This may seem like faulty math to you, but it’s the only math conservatives know. And any discussion of the more ephemeral but institutional racism that persists today means that liberals are “obsessed” with race.
Don’t get me wrong: it’s really swell that some of the mouthbreathers wearing racist t-shirts and brandishing racist signs are (sometimes) asked to leave teabagging events. And it’s marvipoo that NRO has fired…two?…unabashedly racist writers (at last count). But at what point will it not make me the real racist to ask: Why do so many racists feel so at home in the Republican party (and conservative movement)?
May I ask that question now? Or will I be accused of being “obsessed with race?” It’s a conversation-stopper. Or at least it’s intended to be–the “you’re the real racist, nanny nanny boo” charge. But I’m happy to be charged with it. Honestly, I don’t mind being accused of being obsessed with race. I’m ok with being obsessed with race. I’m not ok with being racist.
We start with some bone-standard Republican cruelty:
Democratic attempts to extend unemployment benefits for 1.3 million workers were a “disservice” to the unemployed, Sen. Rand Paul said Sunday.
“I support unemployment benefits for the 28 weeks they’re paid for,” the Kentucky Republican said on “Fox News Sunday.” “If you extend it beyond that, you do a disservice to these workers.”
He ain’t named Rand for nothin’! (Although, in fairness, at least the original had the honesty not even to pretend to care about what was good for the moochers.) But this is special:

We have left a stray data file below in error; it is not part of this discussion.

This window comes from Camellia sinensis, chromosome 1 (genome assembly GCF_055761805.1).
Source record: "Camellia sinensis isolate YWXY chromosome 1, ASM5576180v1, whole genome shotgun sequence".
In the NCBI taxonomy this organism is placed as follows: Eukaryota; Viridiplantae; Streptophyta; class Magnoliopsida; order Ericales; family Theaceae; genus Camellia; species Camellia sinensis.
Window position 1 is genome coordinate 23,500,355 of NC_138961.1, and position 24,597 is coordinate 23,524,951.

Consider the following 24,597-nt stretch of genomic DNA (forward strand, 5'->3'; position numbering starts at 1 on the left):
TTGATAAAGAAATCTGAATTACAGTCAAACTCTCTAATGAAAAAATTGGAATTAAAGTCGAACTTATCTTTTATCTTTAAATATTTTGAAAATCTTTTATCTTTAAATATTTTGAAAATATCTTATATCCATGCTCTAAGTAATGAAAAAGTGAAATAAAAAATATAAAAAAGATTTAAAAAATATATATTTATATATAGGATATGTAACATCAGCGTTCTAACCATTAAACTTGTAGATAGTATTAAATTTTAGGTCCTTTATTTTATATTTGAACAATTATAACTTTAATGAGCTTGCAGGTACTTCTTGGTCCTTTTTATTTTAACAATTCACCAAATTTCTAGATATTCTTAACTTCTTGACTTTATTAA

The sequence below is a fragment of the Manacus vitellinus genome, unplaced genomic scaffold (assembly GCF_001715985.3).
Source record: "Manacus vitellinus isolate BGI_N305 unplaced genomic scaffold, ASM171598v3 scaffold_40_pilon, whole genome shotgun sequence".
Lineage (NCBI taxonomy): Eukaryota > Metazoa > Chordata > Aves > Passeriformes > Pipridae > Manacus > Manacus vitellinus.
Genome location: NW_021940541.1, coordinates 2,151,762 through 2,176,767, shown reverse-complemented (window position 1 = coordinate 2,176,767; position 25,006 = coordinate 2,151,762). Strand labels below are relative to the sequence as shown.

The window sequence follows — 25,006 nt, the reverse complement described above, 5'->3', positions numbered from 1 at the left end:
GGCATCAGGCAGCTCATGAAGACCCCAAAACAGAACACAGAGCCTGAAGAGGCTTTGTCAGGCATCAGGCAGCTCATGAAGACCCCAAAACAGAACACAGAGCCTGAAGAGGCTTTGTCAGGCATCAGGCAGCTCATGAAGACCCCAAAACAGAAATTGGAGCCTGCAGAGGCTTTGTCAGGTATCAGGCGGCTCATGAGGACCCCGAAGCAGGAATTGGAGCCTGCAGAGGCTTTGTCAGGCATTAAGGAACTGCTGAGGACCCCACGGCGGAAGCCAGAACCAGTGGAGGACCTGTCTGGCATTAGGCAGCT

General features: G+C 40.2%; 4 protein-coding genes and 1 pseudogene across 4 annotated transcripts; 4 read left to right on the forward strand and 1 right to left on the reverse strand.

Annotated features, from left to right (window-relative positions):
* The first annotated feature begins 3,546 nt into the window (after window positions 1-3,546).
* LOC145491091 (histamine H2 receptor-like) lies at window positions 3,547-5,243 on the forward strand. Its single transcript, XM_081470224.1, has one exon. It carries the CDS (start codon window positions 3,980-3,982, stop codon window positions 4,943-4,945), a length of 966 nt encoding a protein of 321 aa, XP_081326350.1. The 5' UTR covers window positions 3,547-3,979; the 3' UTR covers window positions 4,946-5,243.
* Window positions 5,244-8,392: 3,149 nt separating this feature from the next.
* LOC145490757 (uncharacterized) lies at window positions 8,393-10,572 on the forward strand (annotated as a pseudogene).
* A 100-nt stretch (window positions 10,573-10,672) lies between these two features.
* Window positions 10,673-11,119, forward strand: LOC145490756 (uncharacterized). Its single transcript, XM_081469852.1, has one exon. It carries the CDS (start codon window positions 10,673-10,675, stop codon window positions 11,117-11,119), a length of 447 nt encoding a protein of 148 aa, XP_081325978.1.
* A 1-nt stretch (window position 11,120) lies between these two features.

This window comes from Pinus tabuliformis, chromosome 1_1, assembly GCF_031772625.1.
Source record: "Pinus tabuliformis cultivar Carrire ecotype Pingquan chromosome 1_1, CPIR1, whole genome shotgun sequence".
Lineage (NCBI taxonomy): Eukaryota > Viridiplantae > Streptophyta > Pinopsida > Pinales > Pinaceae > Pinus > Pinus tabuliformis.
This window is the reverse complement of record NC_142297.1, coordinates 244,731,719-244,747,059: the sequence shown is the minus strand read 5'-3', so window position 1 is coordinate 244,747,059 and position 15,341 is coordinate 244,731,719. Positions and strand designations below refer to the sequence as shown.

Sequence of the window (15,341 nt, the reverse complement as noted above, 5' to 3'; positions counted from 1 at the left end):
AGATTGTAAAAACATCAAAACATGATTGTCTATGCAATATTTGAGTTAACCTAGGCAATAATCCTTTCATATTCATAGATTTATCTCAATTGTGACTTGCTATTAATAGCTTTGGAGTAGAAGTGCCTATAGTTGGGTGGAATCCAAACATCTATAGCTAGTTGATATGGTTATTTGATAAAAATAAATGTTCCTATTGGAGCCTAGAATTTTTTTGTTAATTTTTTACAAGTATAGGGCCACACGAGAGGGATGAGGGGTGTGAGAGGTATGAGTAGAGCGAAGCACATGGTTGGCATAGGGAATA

Paul said a study had shown employers were less likely to hire the long-term unemployed like those who have been on 99 weeks of benefits.
It’s enormously difficult for the long-term unemployed to find work. Therefore, unemployment benefits should be confined to the short-term. These things Rand Paul believes.
Also special will be Matt Stoller’s argument in 2016 about how Rand Paul is the less dangerous evil, or whatever the nihilist non-sequitur of choice will be then.
On December 8, 1886, the American Federation of Labor formed at a meeting of union officials in Columbus, Ohio. The most successful labor federation in American history, the AFL has long had its critics on both the left and right, but ultimately its founding president Samuel Gompers understood the realities of Gilded Age politics and how to negotiate the best possible deal for workers in that atmosphere.
It is a bit hard to talk about the American Federation of Labor in 2013. Samuel Gompers has a pretty bad reputation among progressives. Some of it is deserved. For instance, Gompers openly lied to Congress about Industrial Workers of the World sabotage and supposed connections with Kaiser-led Germany during World War I because he wanted the government to crush the rivals to the AFL. Gompers created an organization that would not organize Asians, blacks, women, children, or the people of the new industrial factories, i.e., the burgeoning American workforce. Gompers’ AFL considered itself a movement of the elite skilled workers, making a mass movement of American labor impossible. His craft unionism meant that when factories were organized, it was into 10 or 12 different unions in the same workplace, each with its own agenda, as opposed to the later industrial unionism that would finally challenge the AFL fifty years later. Gompers supported anti-immigration legislation, from extending the Chinese Exclusion Act to ending Japanese immigration to the Immigration Act of 1924.
Hard guy to love.
But we can set all this aside for a minute and at least focus a touch on what the AFL did right?